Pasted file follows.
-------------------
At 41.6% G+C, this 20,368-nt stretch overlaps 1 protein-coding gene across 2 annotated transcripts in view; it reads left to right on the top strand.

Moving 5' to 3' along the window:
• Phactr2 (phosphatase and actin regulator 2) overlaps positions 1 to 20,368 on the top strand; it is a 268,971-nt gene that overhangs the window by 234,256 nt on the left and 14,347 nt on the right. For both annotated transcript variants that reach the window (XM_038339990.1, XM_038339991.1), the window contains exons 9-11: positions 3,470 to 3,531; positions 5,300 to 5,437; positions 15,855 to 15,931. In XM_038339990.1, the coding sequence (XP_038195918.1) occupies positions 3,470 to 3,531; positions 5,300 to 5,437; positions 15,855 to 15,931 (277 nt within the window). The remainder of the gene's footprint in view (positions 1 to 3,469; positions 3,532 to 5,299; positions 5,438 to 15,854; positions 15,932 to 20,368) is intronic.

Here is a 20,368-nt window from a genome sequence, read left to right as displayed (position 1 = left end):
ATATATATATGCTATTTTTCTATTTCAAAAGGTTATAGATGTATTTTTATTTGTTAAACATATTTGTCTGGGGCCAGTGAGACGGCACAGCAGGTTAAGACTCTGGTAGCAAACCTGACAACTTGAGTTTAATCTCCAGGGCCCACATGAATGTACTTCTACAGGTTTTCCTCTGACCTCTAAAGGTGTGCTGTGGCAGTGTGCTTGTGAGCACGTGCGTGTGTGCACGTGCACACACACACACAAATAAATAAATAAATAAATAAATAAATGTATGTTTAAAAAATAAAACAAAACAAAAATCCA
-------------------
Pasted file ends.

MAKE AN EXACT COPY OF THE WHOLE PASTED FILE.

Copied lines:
At 41.6% G+C, this 20,368-nt stretch overlaps 1 protein-coding gene across 2 annotated transcripts in view; it reads left to right on the top strand.

Moving 5' to 3' along the window:
• Phactr2 (phosphatase and actin regulator 2) overlaps positions 1 to 20,368 on the top strand; it is a 268,971-nt gene that overhangs the window by 234,256 nt on the left and 14,347 nt on the right. For both annotated transcript variants that reach the window (XM_038339990.1, XM_038339991.1), the window contains exons 9-11: positions 3,470 to 3,531; positions 5,300 to 5,437; positions 15,855 to 15,931. In XM_038339990.1, the coding sequence (XP_038195918.1) occupies positions 3,470 to 3,531; positions 5,300 to 5,437; positions 15,855 to 15,931 (277 nt within the window). The remainder of the gene's footprint in view (positions 1 to 3,469; positions 3,532 to 5,299; positions 5,438 to 15,854; positions 15,932 to 20,368) is intronic.

Here is a 20,368-nt window from a genome sequence, read left to right as displayed (position 1 = left end):
ATATATATATGCTATTTTTCTATTTCAAAAGGTTATAGATGTATTTTTATTTGTTAAACATATTTGTCTGGGGCCAGTGAGACGGCACAGCAGGTTAAGACTCTGGTAGCAAACCTGACAACTTGAGTTTAATCTCCAGGGCCCACATGAATGTACTTCTACAGGTTTTCCTCTGACCTCTAAAGGTGTGCTGTGGCAGTGTGCTTGTGAGCACGTGCGTGTGTGCACGTGCACACACACACACAAATAAATAAATAAATAAATAAATAAATGTATGTTTAAAAAATAAAACAAAACAAAAATCCA